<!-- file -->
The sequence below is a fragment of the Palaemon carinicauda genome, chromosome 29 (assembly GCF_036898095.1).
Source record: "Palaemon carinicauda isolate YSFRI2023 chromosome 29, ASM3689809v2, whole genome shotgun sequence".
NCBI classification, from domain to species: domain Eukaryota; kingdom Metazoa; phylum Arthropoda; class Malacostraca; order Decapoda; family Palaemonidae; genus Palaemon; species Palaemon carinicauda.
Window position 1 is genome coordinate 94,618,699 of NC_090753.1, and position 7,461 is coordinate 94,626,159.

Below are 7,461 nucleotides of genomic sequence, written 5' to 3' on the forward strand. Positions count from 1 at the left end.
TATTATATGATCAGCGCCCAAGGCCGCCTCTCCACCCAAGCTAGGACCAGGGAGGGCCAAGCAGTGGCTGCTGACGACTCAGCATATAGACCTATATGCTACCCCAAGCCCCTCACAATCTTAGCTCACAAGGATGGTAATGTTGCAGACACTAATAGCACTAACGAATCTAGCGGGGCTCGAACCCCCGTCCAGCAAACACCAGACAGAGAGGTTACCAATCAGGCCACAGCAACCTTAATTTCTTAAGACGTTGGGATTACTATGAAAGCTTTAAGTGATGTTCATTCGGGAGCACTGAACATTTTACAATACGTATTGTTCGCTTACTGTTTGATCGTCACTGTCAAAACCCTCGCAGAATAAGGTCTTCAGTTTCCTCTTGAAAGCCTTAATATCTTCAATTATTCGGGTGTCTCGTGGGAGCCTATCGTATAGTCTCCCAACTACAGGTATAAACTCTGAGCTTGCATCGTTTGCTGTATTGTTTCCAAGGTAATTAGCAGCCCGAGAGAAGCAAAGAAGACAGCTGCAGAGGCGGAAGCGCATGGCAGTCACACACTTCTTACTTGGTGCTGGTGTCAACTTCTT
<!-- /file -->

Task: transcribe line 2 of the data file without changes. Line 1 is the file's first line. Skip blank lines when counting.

Source record: "Palaemon carinicauda isolate YSFRI2023 chromosome 29, ASM3689809v2, whole genome shotgun sequence".